Saturday, November 17, 2012

The War on Christmas

Look how puny Lenin is next to Christmas.

(yes, I know it’s early….)

The on-going controversy over the Christmas tree and the housing association in Kokkedal, a town north of Copenhagen, took another turn this weekend, when two journalists from TV2 News escaped unharmed after their van was attacked by 25 masked individuals.

The journalists had gone to the Egedalsvænget housing complex to report on a petition that was gathering signatures of those who had lost confidence in the housing association’s board.

The board had voted against paying 8,000 kroner for the annual Christmas tree and party, but had earlier in the year approved the payment of 60,000 kroner for a party celebrating the Muslim holiday of Eid. Five out of nine of the board members are Muslims.

After the men arrived and exited the van, the attackers promptly began throwing bricks and cobblestones at it. The attackers shouted slurs at the journalists, such as “Neo-Nazi”, and told them to leave.

Following the attack that damaged the windows, doors and the dashboard of the van, the head of TV2 News condemned the treatment of his journalists.

“It’s completely outrageous that things like this happen, but I’m glad it was only our hardware that was attacked and that our personnel were unharmed,” Jacob Nybroe told Jyllands-Posten newspaper. “But it’s disappointing that we can’t cover the news everywhere in Denmark.”

A more expensive party was opted over a less expensive and more traditional Christmas party. There was also the usual thuggery that no one is supposed to mention.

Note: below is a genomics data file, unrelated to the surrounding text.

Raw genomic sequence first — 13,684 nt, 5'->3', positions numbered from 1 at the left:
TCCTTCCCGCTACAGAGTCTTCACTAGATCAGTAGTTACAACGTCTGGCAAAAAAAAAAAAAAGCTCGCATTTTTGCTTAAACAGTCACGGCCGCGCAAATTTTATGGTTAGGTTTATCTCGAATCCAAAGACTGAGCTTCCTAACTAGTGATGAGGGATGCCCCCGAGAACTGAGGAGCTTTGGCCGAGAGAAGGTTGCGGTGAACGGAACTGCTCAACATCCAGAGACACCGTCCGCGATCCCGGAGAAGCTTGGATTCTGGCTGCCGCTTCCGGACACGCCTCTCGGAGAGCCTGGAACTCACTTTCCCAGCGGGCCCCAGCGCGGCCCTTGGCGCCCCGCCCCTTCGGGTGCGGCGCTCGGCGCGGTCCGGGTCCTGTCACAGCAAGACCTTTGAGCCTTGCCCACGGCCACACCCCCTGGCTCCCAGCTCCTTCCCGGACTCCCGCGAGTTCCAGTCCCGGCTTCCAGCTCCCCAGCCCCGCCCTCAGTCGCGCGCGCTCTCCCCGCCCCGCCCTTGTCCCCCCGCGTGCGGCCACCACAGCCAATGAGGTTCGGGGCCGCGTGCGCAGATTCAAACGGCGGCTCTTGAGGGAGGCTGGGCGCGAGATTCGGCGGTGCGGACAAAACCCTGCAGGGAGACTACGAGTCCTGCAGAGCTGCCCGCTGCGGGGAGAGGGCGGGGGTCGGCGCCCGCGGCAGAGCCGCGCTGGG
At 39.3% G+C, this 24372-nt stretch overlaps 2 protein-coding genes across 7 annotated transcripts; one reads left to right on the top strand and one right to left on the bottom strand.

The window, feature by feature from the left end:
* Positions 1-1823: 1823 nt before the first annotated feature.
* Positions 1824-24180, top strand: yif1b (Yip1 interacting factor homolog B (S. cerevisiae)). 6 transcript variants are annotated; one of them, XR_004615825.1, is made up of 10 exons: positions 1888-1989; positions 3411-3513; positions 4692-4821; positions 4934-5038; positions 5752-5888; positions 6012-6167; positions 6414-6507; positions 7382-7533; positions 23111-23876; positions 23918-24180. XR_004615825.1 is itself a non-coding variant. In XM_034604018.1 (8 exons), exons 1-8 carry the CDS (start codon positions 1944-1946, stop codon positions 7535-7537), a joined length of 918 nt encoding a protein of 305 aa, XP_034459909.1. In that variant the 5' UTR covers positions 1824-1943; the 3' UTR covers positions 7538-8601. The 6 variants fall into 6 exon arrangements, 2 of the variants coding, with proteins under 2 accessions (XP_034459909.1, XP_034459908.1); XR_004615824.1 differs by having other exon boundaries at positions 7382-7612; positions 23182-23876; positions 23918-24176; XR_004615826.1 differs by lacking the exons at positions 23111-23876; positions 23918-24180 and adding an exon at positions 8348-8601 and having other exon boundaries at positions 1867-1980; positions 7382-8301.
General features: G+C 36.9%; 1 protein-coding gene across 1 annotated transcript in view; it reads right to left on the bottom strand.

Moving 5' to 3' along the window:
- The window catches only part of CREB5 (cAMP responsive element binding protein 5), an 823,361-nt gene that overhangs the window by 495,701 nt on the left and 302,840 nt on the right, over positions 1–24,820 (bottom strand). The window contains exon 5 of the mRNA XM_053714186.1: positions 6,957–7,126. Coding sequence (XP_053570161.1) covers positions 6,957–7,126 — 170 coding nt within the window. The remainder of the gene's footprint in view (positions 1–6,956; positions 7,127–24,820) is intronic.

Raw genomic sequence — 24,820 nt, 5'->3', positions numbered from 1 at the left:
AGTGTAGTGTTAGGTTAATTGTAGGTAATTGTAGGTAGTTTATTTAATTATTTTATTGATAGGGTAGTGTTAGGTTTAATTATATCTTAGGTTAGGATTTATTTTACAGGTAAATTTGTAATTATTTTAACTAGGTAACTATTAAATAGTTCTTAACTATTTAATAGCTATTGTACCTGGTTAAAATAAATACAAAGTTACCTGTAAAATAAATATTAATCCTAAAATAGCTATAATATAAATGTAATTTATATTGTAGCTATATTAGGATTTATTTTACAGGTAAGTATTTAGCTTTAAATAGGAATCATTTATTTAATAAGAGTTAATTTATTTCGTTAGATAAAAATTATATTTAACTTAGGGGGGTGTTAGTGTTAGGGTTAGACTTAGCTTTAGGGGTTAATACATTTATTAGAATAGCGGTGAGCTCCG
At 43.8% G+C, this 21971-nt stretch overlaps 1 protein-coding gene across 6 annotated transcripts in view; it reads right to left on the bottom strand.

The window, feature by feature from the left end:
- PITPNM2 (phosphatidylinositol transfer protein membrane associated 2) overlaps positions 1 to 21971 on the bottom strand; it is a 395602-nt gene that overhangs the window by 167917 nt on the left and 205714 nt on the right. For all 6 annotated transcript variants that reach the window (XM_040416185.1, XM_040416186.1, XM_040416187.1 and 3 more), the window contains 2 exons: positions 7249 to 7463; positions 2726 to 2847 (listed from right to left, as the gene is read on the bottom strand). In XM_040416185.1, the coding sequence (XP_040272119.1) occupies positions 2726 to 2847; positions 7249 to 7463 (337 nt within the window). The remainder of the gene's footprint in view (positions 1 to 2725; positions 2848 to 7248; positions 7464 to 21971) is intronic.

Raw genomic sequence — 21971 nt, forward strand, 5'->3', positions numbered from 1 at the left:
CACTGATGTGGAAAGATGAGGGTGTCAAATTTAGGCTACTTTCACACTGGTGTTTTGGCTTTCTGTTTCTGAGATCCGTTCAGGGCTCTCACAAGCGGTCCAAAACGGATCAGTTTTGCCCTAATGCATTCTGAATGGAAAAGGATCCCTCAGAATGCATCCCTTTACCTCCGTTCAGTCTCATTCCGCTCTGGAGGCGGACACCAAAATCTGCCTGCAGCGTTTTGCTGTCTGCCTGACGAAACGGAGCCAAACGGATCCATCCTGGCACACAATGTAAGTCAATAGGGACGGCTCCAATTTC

Nothing says Christmas like “an electronic winter tree”:

Government officials in Brussels, Belgium banned Wednesday a popular Christmas tree exhibit out of concerns that the local Muslim population found it “offensive.”

An “electronic winter tree,” will take the place of the traditional Christmas Tree and Nativity scene at the city center of Grand Place, reports Brussels News.

The electronic sculpture will stand 25 meters (82 feet) tall and consists of a set of television screens, reports Brussels Expat. “During the daytime you can climb to the top of the tree where you will be able to enjoy a panoramic view of the city,” the website explains. “As soon as it becomes dark the tree turns into a spectacle of light and sound. Every ten minutes an amazing show will unfold.”

City councilwoman Bianca Debaets believes a “misplaced argument” over religious sensitivities has moved Brussels to put up the light sculpture. She points to the fact that it display not be referred to “Christmas” in any way to make her point.

“I suspect that the reference to the Christian religion was the decisive factor” in replacing the tree, she told reporters. “For a lot of people who are not Christians, the tree there is offensive to them.”

Normally, I would write about the futility of denying Jesus’ existence or  Christmas’ Christian roots and the deliberate stamping out of Christmas in order to make it more culturally palatable to the ever-offended (whoever they may be). But what one sees in Denmark and Belgium is why one must resist with every ounce of Yuletide strength one has. There are no other holidays I can think of where a fir or pine tree is decorated and lit up for all to see. It also stands to reason that if one group can ban a Christmas tree and Nativity scene, the elimination of the "electronic holiday tree" (in all its flashy, empty vulgarity) is not far behind. There is no cultural pluralism in stamping out aspects or the entirety of a holiday for a group of obviously emotionally frustrated people. There will be no line that can't be crossed once one line is removed altogether.

(With thanks)

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